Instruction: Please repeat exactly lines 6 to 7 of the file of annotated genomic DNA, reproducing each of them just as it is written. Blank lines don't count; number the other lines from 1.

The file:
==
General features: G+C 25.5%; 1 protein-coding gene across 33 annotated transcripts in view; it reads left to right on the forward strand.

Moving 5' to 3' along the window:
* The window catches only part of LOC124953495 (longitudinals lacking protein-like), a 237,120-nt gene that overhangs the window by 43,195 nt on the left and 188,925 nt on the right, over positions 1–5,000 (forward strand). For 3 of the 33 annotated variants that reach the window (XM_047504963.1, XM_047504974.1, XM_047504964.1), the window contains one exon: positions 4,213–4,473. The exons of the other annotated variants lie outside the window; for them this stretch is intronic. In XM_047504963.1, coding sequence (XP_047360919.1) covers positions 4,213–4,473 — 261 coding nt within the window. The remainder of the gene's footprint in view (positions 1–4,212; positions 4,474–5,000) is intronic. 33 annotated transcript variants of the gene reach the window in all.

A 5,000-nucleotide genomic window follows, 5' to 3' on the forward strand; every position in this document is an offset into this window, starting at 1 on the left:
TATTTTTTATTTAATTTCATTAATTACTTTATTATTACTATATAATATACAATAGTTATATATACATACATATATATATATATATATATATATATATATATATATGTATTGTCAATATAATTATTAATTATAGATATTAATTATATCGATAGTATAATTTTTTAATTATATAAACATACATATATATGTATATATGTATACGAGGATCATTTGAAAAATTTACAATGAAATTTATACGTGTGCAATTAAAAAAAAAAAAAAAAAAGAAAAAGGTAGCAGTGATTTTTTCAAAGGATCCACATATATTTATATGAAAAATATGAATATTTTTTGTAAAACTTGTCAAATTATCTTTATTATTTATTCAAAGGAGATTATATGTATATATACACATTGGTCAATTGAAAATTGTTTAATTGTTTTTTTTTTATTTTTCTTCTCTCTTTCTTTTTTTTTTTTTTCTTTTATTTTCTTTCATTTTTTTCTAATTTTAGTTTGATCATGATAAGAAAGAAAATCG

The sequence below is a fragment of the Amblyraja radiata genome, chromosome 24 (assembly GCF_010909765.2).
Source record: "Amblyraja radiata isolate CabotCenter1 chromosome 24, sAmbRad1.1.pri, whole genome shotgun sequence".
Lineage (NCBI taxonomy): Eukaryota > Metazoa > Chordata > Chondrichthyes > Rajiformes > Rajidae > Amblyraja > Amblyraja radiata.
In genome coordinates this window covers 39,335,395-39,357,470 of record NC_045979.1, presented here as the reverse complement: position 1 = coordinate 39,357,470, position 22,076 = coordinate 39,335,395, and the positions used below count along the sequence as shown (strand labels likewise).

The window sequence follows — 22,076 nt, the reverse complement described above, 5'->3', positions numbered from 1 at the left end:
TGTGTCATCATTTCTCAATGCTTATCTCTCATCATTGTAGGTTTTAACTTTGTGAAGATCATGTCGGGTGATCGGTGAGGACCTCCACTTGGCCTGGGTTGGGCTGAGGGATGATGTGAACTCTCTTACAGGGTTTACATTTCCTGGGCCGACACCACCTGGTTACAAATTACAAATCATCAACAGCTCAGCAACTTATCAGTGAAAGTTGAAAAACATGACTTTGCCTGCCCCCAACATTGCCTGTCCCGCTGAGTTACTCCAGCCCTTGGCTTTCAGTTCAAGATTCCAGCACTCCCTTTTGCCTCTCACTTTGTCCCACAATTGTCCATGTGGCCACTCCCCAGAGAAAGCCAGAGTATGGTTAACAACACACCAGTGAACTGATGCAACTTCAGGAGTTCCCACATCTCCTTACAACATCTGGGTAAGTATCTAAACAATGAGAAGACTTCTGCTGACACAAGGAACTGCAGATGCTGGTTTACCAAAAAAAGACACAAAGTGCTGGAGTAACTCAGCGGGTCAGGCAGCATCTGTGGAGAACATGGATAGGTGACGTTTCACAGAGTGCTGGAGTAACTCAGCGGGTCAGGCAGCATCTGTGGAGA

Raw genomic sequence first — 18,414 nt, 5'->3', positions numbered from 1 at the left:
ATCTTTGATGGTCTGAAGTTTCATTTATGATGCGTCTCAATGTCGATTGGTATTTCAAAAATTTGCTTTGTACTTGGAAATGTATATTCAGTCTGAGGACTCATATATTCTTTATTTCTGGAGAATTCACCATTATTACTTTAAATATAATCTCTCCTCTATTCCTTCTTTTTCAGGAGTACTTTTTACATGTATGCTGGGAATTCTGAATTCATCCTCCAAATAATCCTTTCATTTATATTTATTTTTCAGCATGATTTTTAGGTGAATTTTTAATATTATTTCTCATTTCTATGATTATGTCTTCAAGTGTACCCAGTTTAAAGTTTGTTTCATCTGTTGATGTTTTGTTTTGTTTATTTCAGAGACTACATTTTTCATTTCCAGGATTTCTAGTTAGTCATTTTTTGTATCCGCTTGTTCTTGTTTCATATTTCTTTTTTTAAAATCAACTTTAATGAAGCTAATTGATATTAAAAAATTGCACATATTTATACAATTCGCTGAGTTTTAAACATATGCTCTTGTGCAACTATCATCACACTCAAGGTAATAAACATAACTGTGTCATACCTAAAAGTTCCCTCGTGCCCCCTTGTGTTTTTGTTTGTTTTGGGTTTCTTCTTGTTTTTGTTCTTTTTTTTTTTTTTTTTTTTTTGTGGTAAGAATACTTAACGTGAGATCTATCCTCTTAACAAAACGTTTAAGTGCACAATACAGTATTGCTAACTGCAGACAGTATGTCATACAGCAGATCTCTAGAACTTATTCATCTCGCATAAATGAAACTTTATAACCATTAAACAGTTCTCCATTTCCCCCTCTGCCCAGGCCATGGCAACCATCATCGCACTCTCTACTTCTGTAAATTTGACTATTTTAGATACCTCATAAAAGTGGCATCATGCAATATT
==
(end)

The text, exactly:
The sequence below is a fragment of the Amblyraja radiata genome, chromosome 24 (assembly GCF_010909765.2).
Source record: "Amblyraja radiata isolate CabotCenter1 chromosome 24, sAmbRad1.1.pri, whole genome shotgun sequence".